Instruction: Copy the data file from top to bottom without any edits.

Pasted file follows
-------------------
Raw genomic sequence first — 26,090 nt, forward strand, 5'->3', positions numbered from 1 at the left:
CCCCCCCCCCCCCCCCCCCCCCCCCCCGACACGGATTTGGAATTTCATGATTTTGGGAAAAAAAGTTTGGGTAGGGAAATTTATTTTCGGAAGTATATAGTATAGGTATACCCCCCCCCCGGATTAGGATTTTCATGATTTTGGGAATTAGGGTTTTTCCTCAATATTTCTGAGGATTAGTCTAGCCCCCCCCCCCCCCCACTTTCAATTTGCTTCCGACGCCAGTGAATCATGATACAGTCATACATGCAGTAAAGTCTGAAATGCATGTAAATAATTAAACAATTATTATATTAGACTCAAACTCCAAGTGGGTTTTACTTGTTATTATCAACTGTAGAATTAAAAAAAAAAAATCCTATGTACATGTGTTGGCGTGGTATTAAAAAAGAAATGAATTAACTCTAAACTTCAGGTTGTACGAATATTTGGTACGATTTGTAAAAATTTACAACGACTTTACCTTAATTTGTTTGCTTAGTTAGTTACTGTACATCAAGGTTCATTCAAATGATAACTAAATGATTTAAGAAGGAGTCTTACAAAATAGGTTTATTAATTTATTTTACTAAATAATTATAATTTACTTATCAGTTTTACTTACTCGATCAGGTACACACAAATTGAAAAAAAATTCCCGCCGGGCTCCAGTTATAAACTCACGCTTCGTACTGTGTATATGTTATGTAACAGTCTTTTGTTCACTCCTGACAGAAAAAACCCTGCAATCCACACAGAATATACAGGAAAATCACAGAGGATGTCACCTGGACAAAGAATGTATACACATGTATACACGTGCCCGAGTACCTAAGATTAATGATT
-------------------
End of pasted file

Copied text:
Raw genomic sequence first — 26,090 nt, forward strand, 5'->3', positions numbered from 1 at the left:
CCCCCCCCCCCCCCCCCCCCCCCCCCCGACACGGATTTGGAATTTCATGATTTTGGGAAAAAAAGTTTGGGTAGGGAAATTTATTTTCGGAAGTATATAGTATAGGTATACCCCCCCCCCGGATTAGGATTTTCATGATTTTGGGAATTAGGGTTTTTCCTCAATATTTCTGAGGATTAGTCTAGCCCCCCCCCCCCCCCACTTTCAATTTGCTTCCGACGCCAGTGAATCATGATACAGTCATACATGCAGTAAAGTCTGAAATGCATGTAAATAATTAAACAATTATTATATTAGACTCAAACTCCAAGTGGGTTTTACTTGTTATTATCAACTGTAGAATTAAAAAAAAAAAATCCTATGTACATGTGTTGGCGTGGTATTAAAAAAGAAATGAATTAACTCTAAACTTCAGGTTGTACGAATATTTGGTACGATTTGTAAAAATTTACAACGACTTTACCTTAATTTGTTTGCTTAGTTAGTTACTGTACATCAAGGTTCATTCAAATGATAACTAAATGATTTAAGAAGGAGTCTTACAAAATAGGTTTATTAATTTATTTTACTAAATAATTATAATTTACTTATCAGTTTTACTTACTCGATCAGGTACACACAAATTGAAAAAAAATTCCCGCCGGGCTCCAGTTATAAACTCACGCTTCGTACTGTGTATATGTTATGTAACAGTCTTTTGTTCACTCCTGACAGAAAAAACCCTGCAATCCACACAGAATATACAGGAAAATCACAGAGGATGTCACCTGGACAAAGAATGTATACACATGTATACACGTGCCCGAGTACCTAAGATTAATGATT